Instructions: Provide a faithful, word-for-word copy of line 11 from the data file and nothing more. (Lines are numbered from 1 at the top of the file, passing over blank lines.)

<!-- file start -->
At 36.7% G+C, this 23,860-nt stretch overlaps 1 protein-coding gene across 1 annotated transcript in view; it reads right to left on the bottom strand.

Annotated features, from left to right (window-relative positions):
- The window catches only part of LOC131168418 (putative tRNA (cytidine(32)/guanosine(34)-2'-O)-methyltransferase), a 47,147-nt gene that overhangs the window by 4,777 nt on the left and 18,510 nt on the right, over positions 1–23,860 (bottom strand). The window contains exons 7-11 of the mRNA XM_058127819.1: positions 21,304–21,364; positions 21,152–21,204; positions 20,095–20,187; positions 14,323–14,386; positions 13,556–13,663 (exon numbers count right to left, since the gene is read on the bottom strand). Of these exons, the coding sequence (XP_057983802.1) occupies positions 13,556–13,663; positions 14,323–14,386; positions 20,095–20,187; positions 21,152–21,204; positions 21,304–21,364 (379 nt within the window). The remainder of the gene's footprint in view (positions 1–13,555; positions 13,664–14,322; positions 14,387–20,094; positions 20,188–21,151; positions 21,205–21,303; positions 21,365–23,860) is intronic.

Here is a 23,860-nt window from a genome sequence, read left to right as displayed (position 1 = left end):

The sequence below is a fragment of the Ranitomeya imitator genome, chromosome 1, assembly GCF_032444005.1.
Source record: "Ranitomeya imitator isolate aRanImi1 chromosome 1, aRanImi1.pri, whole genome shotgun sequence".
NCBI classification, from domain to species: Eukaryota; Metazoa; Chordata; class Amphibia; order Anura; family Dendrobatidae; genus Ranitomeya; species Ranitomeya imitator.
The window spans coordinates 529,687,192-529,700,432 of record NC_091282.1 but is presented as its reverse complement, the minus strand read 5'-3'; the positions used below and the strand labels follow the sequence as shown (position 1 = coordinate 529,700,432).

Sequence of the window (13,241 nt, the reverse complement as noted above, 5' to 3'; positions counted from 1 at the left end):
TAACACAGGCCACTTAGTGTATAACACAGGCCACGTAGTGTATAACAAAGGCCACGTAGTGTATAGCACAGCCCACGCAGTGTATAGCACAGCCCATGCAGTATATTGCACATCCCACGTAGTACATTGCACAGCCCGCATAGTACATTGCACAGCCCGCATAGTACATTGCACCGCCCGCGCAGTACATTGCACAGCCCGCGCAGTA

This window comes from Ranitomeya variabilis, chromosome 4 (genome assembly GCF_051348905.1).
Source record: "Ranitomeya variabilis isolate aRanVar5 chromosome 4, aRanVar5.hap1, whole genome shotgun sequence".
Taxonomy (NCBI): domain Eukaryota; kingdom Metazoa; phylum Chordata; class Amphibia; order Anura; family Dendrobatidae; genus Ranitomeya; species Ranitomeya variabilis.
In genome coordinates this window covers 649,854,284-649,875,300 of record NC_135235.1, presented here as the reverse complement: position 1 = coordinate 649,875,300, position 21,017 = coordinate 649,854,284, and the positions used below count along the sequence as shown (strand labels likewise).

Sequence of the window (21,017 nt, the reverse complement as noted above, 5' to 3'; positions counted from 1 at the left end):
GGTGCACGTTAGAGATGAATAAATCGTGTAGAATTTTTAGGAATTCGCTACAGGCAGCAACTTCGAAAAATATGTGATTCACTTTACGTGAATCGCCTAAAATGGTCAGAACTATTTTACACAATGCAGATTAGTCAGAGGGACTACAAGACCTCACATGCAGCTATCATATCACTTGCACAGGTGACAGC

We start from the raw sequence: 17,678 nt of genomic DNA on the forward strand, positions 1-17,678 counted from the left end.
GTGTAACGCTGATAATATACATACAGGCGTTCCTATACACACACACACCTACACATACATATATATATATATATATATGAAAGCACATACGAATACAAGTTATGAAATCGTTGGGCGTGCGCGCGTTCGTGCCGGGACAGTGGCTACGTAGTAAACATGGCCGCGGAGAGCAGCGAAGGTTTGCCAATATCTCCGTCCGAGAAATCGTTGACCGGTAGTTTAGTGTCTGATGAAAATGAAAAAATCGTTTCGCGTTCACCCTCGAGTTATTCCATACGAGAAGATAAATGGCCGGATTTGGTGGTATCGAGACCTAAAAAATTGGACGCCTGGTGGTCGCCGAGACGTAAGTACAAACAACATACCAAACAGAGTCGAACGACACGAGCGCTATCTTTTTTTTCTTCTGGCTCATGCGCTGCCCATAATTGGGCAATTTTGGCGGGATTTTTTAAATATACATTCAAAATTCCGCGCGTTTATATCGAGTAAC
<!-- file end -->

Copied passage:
This window comes from Ranitomeya variabilis, chromosome 4 (genome assembly GCF_051348905.1).